A 12-year irrigated rotation study near Vauxhall, Alta., which set out to examine the impact of rotation length and conventional (CONV) and conservation (CONS) management practices for potatoes, sugar beets, beans and soft wheat, has concluded that growing crops without conservation management practices may result in reduced yields and diminished soil quality.
The study, led by Agriculture and Agri-Food Canada (AAFC) researcher Frank Larney, was initiated in 2000 after meetings with various key players in Alberta, including the Alberta Pulse Growers, the Potato Growers of Alberta and Rogers Sugar/Lantic Inc., along with growers from around the province.
“We had buy-in from growers very early on. We used those meetings to plan the experiment and come up with the crops we wanted to include, [as well as the] sequence we wanted to grow them in,” says Larney.
The CONS rotations used in the study were built around four specific management practices: direct seeding and reduced tillage where possible, fall-seeded cover cropping (fall rye), feedlot manure compost applications, and where beans occurred in the rotation, solid-seeding narrow-row beans versus seeding conventional wide-row beans.
Six rotations were used in the study (see Table 1, below) with each of the 26 phases appearing each year, and replicated four times in total.
Larney explains that CONS practices were chosen with direct input from growers and were thus highly practical in nature. For example, the compost practice was chosen because, he says, “a lot of irrigated land is closely associated with the feedlot industry in southern Alberta, so the use of composted manure to replace some of the chemical fertilizer inputs seemed obvious.”
Additionally, Larney and his team chose to use narrow-row solid-seeding management for beans, because when the study began, only a single Alberta grower was using the technique. Estimates revealed at the Irrigated Crop Production Update meeting in Lethbridge in late January show that in 2013, 15 per cent of bean growers were solid-seeding in narrow rows. “It’s a management practice that’s set up to protect soil quality and reduce the risk of erosion,” says Larney.
The researchers chose to include rye as a fall-seeded cover crop because there was interest from growers.
Yields increase using CONS
The study’s results show that growing potatoes in rotation (potatoes-beans-wheat) without the use of CONS practices is not recommended due to declines in yield of between 12 and 18 per cent over the long term. Overall, CONS practices increased potato yield by seven per cent, with this number increasing for rotations longer than four years. CONS practices also improved soil quality parameters such as organic carbon, microbial biomass and soil aggregate stability.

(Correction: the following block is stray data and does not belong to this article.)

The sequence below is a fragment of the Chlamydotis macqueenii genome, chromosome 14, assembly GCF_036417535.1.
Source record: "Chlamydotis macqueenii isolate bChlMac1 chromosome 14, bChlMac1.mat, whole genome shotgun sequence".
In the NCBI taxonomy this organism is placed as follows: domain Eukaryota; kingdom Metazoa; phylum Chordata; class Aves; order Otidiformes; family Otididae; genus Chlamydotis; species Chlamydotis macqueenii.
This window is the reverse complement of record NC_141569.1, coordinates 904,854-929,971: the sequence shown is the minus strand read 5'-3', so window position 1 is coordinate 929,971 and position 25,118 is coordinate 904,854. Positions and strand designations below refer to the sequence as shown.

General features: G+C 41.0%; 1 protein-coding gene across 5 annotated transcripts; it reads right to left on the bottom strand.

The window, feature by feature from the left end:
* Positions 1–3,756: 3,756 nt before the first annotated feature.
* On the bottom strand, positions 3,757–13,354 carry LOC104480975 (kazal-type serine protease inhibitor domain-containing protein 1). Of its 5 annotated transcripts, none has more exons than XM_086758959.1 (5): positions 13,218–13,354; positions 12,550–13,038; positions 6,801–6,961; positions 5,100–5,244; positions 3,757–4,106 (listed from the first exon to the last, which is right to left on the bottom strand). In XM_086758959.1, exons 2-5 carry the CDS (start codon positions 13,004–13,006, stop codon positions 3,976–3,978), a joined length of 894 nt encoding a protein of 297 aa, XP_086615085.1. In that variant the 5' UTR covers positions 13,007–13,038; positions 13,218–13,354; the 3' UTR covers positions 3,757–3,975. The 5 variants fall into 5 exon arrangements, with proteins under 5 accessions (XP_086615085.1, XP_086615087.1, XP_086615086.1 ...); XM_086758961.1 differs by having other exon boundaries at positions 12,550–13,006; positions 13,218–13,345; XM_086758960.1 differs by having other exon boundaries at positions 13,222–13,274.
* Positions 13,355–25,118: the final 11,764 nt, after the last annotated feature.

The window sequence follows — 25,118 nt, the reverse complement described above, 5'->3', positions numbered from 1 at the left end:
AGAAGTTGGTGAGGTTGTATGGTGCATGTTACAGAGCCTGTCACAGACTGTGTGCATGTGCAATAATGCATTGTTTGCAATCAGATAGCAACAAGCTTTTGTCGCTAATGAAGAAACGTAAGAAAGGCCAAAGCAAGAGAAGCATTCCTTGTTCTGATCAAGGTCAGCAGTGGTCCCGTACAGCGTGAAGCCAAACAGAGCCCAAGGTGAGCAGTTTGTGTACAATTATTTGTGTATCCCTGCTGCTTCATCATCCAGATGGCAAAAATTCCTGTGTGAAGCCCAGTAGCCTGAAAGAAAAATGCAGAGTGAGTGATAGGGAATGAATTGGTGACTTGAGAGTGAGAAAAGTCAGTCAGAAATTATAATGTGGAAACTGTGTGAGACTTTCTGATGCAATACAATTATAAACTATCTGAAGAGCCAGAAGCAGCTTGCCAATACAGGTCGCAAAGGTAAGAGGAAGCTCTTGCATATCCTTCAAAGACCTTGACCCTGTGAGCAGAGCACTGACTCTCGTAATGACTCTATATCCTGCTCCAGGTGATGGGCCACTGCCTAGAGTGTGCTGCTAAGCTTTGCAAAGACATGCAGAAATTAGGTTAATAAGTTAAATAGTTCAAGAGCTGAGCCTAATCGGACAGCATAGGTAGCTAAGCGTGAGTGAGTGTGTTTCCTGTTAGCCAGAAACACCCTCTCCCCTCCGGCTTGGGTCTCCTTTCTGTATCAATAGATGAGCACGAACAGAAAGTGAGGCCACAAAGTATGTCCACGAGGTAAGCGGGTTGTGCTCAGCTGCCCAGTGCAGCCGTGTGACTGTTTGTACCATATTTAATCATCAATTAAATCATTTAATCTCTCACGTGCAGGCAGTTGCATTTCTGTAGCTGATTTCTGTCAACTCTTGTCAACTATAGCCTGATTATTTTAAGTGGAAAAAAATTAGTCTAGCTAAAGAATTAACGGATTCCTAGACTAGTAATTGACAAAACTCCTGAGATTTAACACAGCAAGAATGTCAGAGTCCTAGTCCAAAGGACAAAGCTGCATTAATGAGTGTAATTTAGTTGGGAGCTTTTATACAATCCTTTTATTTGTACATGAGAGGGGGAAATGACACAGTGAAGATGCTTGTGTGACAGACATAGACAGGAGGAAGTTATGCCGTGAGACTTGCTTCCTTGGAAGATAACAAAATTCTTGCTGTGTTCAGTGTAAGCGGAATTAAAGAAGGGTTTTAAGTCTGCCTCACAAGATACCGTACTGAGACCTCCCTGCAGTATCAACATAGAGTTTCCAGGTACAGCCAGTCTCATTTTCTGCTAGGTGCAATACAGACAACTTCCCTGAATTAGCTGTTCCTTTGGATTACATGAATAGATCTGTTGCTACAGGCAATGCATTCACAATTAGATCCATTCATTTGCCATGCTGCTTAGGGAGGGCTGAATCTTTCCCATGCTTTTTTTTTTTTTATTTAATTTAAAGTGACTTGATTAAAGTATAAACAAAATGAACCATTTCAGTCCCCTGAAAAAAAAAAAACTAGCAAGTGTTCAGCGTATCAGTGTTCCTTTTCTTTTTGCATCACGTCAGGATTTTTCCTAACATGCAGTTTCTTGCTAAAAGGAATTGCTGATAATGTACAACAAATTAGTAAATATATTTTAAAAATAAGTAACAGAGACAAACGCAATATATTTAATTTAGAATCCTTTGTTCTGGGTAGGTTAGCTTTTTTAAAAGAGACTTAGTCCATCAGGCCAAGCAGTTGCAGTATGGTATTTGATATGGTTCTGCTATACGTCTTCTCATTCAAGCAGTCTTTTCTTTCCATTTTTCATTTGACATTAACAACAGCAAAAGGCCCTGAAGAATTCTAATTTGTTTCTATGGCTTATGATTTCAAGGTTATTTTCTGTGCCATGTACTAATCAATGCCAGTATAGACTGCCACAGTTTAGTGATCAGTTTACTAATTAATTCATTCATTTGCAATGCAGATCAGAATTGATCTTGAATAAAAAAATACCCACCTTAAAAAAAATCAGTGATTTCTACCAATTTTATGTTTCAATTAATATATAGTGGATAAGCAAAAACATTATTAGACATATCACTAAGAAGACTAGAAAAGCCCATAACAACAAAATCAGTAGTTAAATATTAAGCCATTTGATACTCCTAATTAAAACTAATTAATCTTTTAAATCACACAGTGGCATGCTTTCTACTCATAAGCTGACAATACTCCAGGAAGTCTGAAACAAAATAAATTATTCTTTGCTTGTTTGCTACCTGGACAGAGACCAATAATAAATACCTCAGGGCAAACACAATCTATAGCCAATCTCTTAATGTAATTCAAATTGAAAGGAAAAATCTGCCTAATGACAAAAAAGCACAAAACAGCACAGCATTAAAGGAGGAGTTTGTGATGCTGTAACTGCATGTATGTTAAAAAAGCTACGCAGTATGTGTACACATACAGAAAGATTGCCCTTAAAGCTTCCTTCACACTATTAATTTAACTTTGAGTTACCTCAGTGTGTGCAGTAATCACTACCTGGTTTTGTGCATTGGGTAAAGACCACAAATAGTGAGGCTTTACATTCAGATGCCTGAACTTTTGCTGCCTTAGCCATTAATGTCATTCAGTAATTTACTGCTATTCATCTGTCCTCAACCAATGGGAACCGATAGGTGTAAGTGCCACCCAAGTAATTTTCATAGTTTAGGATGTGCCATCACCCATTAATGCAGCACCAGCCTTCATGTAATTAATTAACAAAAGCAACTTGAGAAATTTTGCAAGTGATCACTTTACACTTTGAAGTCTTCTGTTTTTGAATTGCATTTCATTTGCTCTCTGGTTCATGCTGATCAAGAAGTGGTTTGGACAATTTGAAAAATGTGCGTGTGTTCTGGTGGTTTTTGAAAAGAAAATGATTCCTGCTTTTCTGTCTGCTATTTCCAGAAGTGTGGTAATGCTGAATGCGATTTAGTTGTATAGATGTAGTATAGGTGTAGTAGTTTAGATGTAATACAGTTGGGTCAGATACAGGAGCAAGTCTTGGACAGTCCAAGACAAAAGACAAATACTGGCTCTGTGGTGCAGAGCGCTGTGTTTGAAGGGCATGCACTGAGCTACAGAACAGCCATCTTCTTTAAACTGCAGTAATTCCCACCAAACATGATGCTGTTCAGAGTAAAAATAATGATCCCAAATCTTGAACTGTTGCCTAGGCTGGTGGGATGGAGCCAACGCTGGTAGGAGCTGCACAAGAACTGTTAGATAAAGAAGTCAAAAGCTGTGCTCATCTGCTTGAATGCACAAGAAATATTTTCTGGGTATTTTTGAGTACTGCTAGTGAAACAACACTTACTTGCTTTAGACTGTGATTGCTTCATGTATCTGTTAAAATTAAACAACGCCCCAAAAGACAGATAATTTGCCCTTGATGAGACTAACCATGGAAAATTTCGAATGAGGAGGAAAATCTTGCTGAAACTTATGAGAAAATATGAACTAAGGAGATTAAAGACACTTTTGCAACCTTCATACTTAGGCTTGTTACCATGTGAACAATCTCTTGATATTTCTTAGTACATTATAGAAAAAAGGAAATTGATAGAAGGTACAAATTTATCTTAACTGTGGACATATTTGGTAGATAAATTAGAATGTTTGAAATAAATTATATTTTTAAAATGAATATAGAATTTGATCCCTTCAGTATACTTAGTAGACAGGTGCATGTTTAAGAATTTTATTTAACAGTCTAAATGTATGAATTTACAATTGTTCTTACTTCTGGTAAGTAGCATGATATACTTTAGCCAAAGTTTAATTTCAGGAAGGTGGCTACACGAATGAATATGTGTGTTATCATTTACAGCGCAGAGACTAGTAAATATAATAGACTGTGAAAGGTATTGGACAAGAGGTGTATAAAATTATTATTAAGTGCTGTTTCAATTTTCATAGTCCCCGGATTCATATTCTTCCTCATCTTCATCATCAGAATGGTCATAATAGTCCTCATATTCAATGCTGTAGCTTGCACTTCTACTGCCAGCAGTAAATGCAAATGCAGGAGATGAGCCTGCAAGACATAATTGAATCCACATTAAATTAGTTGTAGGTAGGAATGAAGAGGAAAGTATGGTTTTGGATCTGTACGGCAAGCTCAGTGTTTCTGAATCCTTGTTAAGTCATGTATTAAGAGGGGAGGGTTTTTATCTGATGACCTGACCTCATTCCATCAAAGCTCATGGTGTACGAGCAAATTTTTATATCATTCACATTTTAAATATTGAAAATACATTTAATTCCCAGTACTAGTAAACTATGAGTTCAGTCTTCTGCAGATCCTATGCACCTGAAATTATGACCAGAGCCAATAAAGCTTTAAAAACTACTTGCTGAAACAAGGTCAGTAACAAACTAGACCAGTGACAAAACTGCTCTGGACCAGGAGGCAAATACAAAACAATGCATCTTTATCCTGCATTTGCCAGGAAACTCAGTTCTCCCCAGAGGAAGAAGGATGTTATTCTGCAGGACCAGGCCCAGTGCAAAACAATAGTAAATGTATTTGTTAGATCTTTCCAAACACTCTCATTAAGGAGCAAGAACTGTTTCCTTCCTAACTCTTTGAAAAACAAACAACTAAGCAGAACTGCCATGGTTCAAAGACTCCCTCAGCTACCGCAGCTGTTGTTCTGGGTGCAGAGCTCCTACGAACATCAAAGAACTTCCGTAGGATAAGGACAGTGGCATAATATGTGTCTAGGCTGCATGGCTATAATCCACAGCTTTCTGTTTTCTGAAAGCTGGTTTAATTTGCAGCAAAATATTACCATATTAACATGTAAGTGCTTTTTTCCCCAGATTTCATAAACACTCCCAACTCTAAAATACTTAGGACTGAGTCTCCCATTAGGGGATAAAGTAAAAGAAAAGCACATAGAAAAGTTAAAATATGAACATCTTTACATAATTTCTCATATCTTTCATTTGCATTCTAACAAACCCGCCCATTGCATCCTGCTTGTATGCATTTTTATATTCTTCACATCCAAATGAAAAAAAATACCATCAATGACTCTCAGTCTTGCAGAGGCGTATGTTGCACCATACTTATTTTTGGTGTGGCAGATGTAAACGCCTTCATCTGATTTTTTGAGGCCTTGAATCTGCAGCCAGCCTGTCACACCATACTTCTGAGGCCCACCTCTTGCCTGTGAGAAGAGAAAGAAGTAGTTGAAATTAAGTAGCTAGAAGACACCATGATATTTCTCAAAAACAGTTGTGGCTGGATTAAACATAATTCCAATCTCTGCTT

Larney says that once the rotation plots had been established, many researchers used the study to investigate a variety of research concerns. Populations of weeds, insects and nematodes, respectively, were measured over time, and soil microbiologists examined microbiological indicators of soil quality. “I also did some measurements on various soil quality indicators, like soil organic matter, and looked at effects of rotations on nitrogen and phosphorus in the soil profile,” says Larney.
Key among the findings was the positive impact of CONS practices on soil health. “The soil microbiology indicators were quite consistent,” says Larney. “All but one of 10 indicators showed positive effects of CONS on biological indicators of soil health.”
The chief indicator of soil quality is soil organic carbon. The study was set up to compare CONV and CONS practices in three-year rotations, as well as CONV and CONS practices in four-year rotations. In the three-year rotation comparison, there was a 17 per cent increase in soil organic carbon in the top 30 centimetres of soil at the end of 12 years.
In the four-year rotation comparison, there was a 23 per cent increase in soil organic carbon in the top 30 centimetres of soil after 12 years. “The main driver of those increases was the compost application, because that’s how we were putting carbon back into the soil,” says Larney.
Overall, the study highlights the importance of maintaining good management practices in order to protect soil health in the long-term – a lesson that is already well understood by Prairie growers, according to Larney. “Soil organic matter content can decline, and if there’s no effort made to replenish that by adding manure or compost or reducing tillage or growing cover crops, you can run into problems with reduced soil organic matter, which, in turn, leads to problems with soil erosion, or general soil degradation.”
Growers face frequent temptation to tighten up rotations, but if organic matter is not returned to the soil, soil quality will decline, and this will ultimately impact yields. “Farmers should be aware of their soil organic matter levels,” says Larney. “They can test soil organic matter or carbon, and if these levels look like they’re low, growers can look at using compost as a way of increasing them.
“You have to balance the economic returns with the environmental effects that you want. You want to keep your soil in good condition and productive.”
March 24, 2014 By Julienne Isaacs